Internationally acclaimed lyric soprano Christine Komatsu will perform a one night-only recital Aug. 19 in San José as part of a benefit for the Women’s Club of Costa Rica.
Komatsu, who is the wife of Chosei Komatsu, director of the National Symphony, will perform songs by French, Japanese, Russian and U.S. composers.
“It’s kind of a trip around the world with some of my favorite art songs,” she said.
This will be the first time the U.S. soprano has sung in Costa Rica, but it’s not the first musical performance she’s helped organize.
She was the producer and costume designer for “Madama Butterfly,” performed nine times in 2005 by the National Opera Company to sold-out audiences at the National
Theater (TT, July 29, 2005).
Komatsu said she has been an opera fan since she was in high school, which “wasn’t cool” at the time, but from the moment she was introduced to it she knew that was the career she wanted to pursue. The moment of realization came when one day her music teacher played Puccini arias by U.S. opera singer Eileen Farrell.
“I had never listened to anything so beautiful,” she recalled.
Now Komatsu has trouble counting all the countries she’s performed in, but they include Japan, Russia, Canada and various European countries. Orchestras she has worked with include the Moscow Radio Symphony, Japan Philharmonic and Baltimore Symphony.
She was also a professor of voice at the State University of New York at Fredonia in the United States from 1982 to 1992, and, among other teaching credits, led lecture recitals at universities in Russia and Japan.
She said seeing the world comes with the territory of being an opera singer.
“These days, this kind of career is an international one,” she said.
Komatsu will be accompanied by 16-year-old Costa Rican pianist Daniela Rodó, who has been studying piano for the past nine years at the National University (UNA) in Heredia, north of San José. Rodó has played concerts and recitals in all of the country’s major theaters, as well as at U.S. venues including Weill Recital Hall in New York City’s Carnegie Hall.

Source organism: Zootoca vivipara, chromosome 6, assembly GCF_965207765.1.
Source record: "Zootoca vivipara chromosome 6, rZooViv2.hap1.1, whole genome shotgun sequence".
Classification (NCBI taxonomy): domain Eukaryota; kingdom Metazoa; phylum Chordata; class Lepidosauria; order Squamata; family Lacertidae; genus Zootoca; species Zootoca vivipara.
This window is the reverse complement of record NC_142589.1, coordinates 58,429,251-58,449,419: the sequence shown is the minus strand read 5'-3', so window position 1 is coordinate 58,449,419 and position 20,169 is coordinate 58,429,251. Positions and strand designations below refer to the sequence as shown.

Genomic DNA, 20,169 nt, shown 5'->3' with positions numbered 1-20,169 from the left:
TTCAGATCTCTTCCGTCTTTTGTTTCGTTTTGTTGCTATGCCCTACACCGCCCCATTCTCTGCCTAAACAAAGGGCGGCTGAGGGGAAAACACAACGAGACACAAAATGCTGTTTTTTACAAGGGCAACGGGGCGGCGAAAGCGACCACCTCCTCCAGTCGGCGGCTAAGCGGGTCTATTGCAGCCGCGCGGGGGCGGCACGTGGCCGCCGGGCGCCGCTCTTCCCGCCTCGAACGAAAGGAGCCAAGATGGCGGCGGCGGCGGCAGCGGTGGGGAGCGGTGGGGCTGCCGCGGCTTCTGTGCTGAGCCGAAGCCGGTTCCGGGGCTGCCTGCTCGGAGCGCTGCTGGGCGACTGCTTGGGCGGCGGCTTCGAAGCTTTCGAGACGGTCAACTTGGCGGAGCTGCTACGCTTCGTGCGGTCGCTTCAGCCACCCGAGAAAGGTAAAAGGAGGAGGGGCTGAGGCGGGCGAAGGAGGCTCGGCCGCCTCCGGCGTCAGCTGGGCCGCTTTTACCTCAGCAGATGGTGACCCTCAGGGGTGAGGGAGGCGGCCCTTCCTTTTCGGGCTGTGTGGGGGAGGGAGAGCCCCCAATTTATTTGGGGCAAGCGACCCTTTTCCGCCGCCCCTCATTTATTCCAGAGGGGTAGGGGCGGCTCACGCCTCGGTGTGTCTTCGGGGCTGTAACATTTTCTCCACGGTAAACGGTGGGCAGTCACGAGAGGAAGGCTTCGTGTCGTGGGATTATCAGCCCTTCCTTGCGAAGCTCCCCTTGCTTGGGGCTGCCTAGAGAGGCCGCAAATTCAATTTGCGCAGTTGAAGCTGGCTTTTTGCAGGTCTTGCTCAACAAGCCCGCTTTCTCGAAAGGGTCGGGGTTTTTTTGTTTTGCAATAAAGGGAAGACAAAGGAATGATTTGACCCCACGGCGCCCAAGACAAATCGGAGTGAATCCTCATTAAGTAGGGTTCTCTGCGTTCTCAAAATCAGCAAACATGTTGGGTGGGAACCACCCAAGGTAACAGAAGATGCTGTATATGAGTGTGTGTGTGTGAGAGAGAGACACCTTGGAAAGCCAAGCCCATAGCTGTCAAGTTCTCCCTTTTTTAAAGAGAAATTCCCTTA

The money raised by the event will be used by the Women’s Club to pay for high school scholarships for Costa Rican students.
Their scholarship program, overseen by the Women’s Club Social Service Committee, marks its 30th anniversary this year (see separate story).
“We thought it was especially appropriate to have a teenager from the country play a part in this,” Komatsu said.
Komatsu has also donated 50 copies of one of her compilation CDs featuring a number of songs that will be performed at the benefit. Among the songs on the CD that will be performed at the recital are “Widmung” by German composer Robert Schumann; “Automne” by French composer Gabriel Fauré; and “Hamabe no Uta” by Japanese composer Tamezo Narita.
The recital is set for Aug. 19 at 4 p.m. in the Eugene O’Neill Theater, at the headquarters of the Costa Rican-North American Cultural Center in the eastern San José neighborhood of Barrio Dent.
The price of admission is ¢8,000 (about $15). Tickets can be purchased at Librería Internacional stores in Santa Ana, southwest of San José, and Plaza Cemaco in the southeastern Zapote district; or by calling 249-1208 or e-mailing firstname.lastname@example.org.